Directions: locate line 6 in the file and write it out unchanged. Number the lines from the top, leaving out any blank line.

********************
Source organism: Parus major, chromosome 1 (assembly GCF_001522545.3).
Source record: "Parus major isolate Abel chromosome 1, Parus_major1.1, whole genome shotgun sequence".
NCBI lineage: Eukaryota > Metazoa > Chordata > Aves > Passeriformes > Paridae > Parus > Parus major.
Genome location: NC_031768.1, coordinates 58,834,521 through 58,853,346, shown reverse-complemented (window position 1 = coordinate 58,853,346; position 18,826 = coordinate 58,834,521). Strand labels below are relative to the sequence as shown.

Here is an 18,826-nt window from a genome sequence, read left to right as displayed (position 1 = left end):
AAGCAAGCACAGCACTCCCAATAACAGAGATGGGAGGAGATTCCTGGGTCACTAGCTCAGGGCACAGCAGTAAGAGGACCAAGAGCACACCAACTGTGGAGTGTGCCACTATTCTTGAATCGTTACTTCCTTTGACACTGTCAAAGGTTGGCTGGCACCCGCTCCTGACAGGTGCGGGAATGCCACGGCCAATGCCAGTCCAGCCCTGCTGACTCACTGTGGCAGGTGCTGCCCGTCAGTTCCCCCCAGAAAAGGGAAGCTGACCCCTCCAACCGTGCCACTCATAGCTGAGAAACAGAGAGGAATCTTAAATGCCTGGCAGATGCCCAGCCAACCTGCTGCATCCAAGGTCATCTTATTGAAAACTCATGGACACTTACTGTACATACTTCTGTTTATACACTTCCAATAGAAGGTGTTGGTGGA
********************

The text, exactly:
AAGCAAGCACAGCACTCCCAATAACAGAGATGGGAGGAGATTCCTGGGTCACTAGCTCAGGGCACAGCAGTAAGAGGACCAAGAGCACACCAACTGTGGAGTGTGCCACTATTCTTGAATCGTTACTTCCTTTGACACTGTCAAAGGTTGGCTGGCACCCGCTCCTGACAGGTGCGGGAATGCCACGGCCAATGCCAGTCCAGCCCTGCTGACTCACTGTGGCAGGTGCTGCCCGTCAGTTCCCCCCAGAAAAGGGAAGCTGACCCCTCCAACCGTGCCACTCATAGCTGAGAAACAGAGAGGAATCTTAAATGCCTGGCAGATGCCCAGCCAACCTGCTGCATCCAAGGTCATCTTATTGAAAACTCATGGACACTTACTGTACATACTTCTGTTTATACACTTCCAATAGAAGGTGTTGGTGGA